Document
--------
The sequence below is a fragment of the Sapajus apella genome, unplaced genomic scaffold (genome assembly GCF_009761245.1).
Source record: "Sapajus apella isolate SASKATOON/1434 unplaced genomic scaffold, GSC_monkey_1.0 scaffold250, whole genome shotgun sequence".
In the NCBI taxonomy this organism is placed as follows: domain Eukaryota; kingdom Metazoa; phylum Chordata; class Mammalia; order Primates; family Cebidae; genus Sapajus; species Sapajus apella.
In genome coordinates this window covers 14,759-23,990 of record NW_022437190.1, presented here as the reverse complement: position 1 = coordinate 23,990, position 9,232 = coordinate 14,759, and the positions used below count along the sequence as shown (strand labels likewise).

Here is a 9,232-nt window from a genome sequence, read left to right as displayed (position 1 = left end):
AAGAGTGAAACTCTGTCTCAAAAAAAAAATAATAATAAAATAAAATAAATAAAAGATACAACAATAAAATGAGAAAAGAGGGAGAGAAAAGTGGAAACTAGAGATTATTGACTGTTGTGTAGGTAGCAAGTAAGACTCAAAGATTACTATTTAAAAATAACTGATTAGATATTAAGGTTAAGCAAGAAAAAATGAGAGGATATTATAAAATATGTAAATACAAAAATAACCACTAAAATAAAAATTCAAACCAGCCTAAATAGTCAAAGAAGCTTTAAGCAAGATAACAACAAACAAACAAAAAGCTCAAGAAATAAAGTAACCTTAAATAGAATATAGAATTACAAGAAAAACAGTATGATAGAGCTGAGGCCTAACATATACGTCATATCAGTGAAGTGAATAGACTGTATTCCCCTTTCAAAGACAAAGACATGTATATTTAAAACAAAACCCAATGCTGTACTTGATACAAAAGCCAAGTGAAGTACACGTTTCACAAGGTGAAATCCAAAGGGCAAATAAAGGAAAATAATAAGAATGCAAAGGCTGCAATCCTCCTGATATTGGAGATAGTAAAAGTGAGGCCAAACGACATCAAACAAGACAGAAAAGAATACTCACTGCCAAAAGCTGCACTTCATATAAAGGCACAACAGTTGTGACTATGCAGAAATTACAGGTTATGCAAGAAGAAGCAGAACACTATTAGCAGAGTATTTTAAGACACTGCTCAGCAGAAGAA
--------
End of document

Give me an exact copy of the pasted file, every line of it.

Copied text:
The sequence below is a fragment of the Sapajus apella genome, unplaced genomic scaffold (genome assembly GCF_009761245.1).
Source record: "Sapajus apella isolate SASKATOON/1434 unplaced genomic scaffold, GSC_monkey_1.0 scaffold250, whole genome shotgun sequence".
In the NCBI taxonomy this organism is placed as follows: domain Eukaryota; kingdom Metazoa; phylum Chordata; class Mammalia; order Primates; family Cebidae; genus Sapajus; species Sapajus apella.
In genome coordinates this window covers 14,759-23,990 of record NW_022437190.1, presented here as the reverse complement: position 1 = coordinate 23,990, position 9,232 = coordinate 14,759, and the positions used below count along the sequence as shown (strand labels likewise).

Here is a 9,232-nt window from a genome sequence, read left to right as displayed (position 1 = left end):
AAGAGTGAAACTCTGTCTCAAAAAAAAAATAATAATAAAATAAAATAAATAAAAGATACAACAATAAAATGAGAAAAGAGGGAGAGAAAAGTGGAAACTAGAGATTATTGACTGTTGTGTAGGTAGCAAGTAAGACTCAAAGATTACTATTTAAAAATAACTGATTAGATATTAAGGTTAAGCAAGAAAAAATGAGAGGATATTATAAAATATGTAAATACAAAAATAACCACTAAAATAAAAATTCAAACCAGCCTAAATAGTCAAAGAAGCTTTAAGCAAGATAACAACAAACAAACAAAAAGCTCAAGAAATAAAGTAACCTTAAATAGAATATAGAATTACAAGAAAAACAGTATGATAGAGCTGAGGCCTAACATATACGTCATATCAGTGAAGTGAATAGACTGTATTCCCCTTTCAAAGACAAAGACATGTATATTTAAAACAAAACCCAATGCTGTACTTGATACAAAAGCCAAGTGAAGTACACGTTTCACAAGGTGAAATCCAAAGGGCAAATAAAGGAAAATAATAAGAATGCAAAGGCTGCAATCCTCCTGATATTGGAGATAGTAAAAGTGAGGCCAAACGACATCAAACAAGACAGAAAAGAATACTCACTGCCAAAAGCTGCACTTCATATAAAGGCACAACAGTTGTGACTATGCAGAAATTACAGGTTATGCAAGAAGAAGCAGAACACTATTAGCAGAGTATTTTAAGACACTGCTCAGCAGAAGAA